In 2014, Rush (guitarist Alex Lifeson, vocalist/bassist Geddy Lee, and druumer Neil Peart) released R40, a collector’s box set that packed together recent concert videos, Rush In Rio, R30, Snakes & Arrows Live, Time Machine 2011: Live In Cleveland, and Clockwork Angels Tour, and according to their website, “a bonus disc of previously unseen and unreleased live material stretching from 1974 to 2013.” In the summer of 2015, the band hit the road for the R40 Live Tour, which was hinted at as, but never confirmed until it was over, their farewell tour. R40 Live is the title for both the live album and concert film predominantly taken from the band’s hometown performances in Toronto on June 17 & 19, 2015. The film is the main feature of RUSH: Cinema Strangiato 2019, which is playing at select cinemas across the globe on Wednesday, August 21. Tickets are available at www.CinemaStrangiato.com
RUSH: Cinema Strangiato 2019 opens with “Falling Down the Rabbit Hole,” a 10-minute promotional short featuring Geddy Lee talking about what went into creating his Big Beautiful Book of Bass. Then, it rolls directly into R40 Live. The film opens with “Jacob’s Ladder” edited together at different soundchecks along the tour, indoors and outside, 90 minutes before showtime. It was very nice to see California’s Irvine Meadows included, a location I had seen them play several times, including this time, my final one and the penultimate show of the tour. The amphitheater as has since been razed for housing.
Then viewers get a close-up of the introductory video that played during the tour, allowing a better opportunity to see all the references inserted throughout. Starting with a few selections off their final album, Clockwork Angels, the setlist finds the men working backwards through their catalog. They played songs from 15 of their 19 studio albums on tour, which was cut to 13 in the film, losing material from the latter half of their career.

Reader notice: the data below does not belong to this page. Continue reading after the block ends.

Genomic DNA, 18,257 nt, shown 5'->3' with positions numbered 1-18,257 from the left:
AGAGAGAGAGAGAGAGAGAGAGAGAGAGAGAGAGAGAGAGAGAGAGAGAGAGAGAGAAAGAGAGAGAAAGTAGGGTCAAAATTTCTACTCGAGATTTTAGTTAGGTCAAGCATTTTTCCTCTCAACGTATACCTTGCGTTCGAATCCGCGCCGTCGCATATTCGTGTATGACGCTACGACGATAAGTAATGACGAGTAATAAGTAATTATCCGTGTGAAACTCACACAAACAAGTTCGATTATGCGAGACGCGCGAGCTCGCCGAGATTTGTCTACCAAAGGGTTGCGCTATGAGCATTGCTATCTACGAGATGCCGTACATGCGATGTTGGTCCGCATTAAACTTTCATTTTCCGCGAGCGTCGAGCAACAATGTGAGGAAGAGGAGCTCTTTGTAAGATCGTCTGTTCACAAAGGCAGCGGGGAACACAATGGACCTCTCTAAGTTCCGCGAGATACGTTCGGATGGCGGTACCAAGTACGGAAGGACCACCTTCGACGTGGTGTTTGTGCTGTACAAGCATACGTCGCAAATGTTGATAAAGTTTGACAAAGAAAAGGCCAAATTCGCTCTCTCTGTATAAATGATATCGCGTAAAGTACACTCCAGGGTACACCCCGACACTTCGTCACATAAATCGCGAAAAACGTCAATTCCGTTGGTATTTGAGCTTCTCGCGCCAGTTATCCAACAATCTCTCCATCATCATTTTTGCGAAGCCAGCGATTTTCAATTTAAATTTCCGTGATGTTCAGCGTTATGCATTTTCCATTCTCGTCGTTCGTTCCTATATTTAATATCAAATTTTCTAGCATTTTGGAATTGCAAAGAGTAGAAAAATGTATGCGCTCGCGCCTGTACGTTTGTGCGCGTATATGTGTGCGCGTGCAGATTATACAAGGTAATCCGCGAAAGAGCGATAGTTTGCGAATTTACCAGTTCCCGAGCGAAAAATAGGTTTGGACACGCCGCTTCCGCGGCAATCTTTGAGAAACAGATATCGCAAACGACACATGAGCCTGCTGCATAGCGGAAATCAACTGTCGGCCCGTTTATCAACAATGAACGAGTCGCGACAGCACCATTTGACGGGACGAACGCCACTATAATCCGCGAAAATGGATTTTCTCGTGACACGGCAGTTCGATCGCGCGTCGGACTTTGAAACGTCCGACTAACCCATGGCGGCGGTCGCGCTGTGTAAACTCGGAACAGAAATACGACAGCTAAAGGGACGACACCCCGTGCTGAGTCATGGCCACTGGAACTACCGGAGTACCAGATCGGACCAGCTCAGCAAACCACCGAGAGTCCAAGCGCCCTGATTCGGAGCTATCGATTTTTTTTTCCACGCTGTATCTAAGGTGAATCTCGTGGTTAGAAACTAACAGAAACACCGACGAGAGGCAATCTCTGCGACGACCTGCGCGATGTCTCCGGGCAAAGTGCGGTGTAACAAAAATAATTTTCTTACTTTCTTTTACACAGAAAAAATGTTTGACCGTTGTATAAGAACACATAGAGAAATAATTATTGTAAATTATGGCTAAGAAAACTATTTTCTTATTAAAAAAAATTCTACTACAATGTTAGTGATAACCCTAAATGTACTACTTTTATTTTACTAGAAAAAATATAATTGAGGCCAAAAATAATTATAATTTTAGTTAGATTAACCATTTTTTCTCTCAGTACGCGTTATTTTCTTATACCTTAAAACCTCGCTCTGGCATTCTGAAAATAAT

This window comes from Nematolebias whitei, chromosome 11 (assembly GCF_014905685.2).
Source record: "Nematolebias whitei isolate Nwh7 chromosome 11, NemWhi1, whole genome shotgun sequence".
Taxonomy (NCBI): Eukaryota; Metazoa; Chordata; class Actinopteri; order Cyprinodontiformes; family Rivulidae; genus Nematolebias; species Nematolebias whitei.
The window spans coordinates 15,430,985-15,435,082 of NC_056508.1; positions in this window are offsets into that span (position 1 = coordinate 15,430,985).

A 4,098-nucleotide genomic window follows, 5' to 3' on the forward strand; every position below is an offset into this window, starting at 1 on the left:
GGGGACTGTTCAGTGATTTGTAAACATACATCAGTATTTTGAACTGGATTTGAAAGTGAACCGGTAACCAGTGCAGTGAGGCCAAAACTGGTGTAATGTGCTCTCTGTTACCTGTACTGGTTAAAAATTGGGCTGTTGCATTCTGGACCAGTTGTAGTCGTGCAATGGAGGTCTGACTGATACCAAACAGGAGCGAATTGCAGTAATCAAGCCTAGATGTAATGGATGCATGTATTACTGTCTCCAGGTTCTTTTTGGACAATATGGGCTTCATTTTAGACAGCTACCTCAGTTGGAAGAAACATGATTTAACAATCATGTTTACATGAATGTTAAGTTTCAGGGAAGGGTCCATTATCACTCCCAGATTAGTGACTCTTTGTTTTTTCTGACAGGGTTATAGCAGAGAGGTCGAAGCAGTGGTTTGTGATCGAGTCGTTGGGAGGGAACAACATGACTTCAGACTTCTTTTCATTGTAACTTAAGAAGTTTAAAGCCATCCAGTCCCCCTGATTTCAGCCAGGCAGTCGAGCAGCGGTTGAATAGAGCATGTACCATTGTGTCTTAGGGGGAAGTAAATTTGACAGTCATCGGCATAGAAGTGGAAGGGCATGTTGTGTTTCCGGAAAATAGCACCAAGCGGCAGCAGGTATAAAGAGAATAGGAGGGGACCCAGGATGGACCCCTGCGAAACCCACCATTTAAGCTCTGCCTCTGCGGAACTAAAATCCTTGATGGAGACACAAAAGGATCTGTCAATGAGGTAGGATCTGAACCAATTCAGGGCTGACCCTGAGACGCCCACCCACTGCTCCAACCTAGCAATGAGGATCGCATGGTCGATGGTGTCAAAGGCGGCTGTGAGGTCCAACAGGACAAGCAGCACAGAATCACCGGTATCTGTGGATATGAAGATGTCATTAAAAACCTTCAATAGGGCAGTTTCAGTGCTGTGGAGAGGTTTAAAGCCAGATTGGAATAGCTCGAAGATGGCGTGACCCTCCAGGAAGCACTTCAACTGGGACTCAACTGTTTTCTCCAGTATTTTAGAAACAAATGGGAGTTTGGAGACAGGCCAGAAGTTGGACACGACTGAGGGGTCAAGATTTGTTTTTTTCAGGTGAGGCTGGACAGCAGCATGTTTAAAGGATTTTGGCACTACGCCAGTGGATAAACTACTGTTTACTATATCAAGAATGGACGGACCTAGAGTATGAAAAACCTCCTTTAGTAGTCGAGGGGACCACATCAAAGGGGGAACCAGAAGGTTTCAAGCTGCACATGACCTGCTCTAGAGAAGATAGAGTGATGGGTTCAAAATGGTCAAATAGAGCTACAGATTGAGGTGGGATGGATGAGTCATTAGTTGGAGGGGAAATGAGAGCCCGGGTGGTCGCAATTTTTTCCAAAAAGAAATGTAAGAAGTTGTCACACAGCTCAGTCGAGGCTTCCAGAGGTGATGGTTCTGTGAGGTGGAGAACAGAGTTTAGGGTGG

After “Distant Early Warning,” violinist Jonathan Dicklage, who played on the Clockwork Angels tour, is interviewed. He was asked to play on “Losing It”, which was only played five times on this tour, and was more than happy to join them in Newark, New Jersey. Fans were appreciative throughout and the band demonstrated great skill, but the loudest cheers at a song’s opening notes were for Set One closer “Subdivisions.”
During Set Two, interviews with Snakes & Arrows and Clockwork Angels producer Nick Raskulinecz, Taylor Hawkins, Tom Morello and his wife Denise Luiso, and Billy Corgan are interspersed. Moving back through time, the band blazes through classic rock classics from the early ’80s such as “Tom Sawyer” and “The Spirit of Radio” and then delves into ’70s prog with extended, intricate epics such as “Xanadu” and an abbreviated “2112” that omits parts III and IV. The instrumental “YYZ” is still thrilling to hear and see performed, and thankfully, the director allows the latter. Instead of the quick edits of modern videos, the camera shots, including an overhead above the drums, linger on the musicians playing their instruments.
During the concert, the stage crew subtlety assists the time transition by shrinking the band’s equipment and stage dressing. When the encore begins, they are playing in front of a red curtain and their rigs are all smaller, including Peart’s kit. When they get to “What You’re Doing” from their debut, the curtains have been replaced by a picture of a high school gym and the amps sit on chairs.
The songs from their first three albums reveal their blues-rock beginnings, from the heavy rhythm section by Lee and Peart to Lifeson’s guitar solos. After playing ‘Working Man,” their breakout hit, they closed the night with a few bars from “Garden Road,” a song never released from their club days.
One wouldn’t know from how well Rush played music from all eras of their career that this would be their swan song, but they went out delivering a top-notch performance, leaving fans wanting more. There might not be any more but those wanting to see or relive this tour should enjoy hearing it through a theater’s sound system.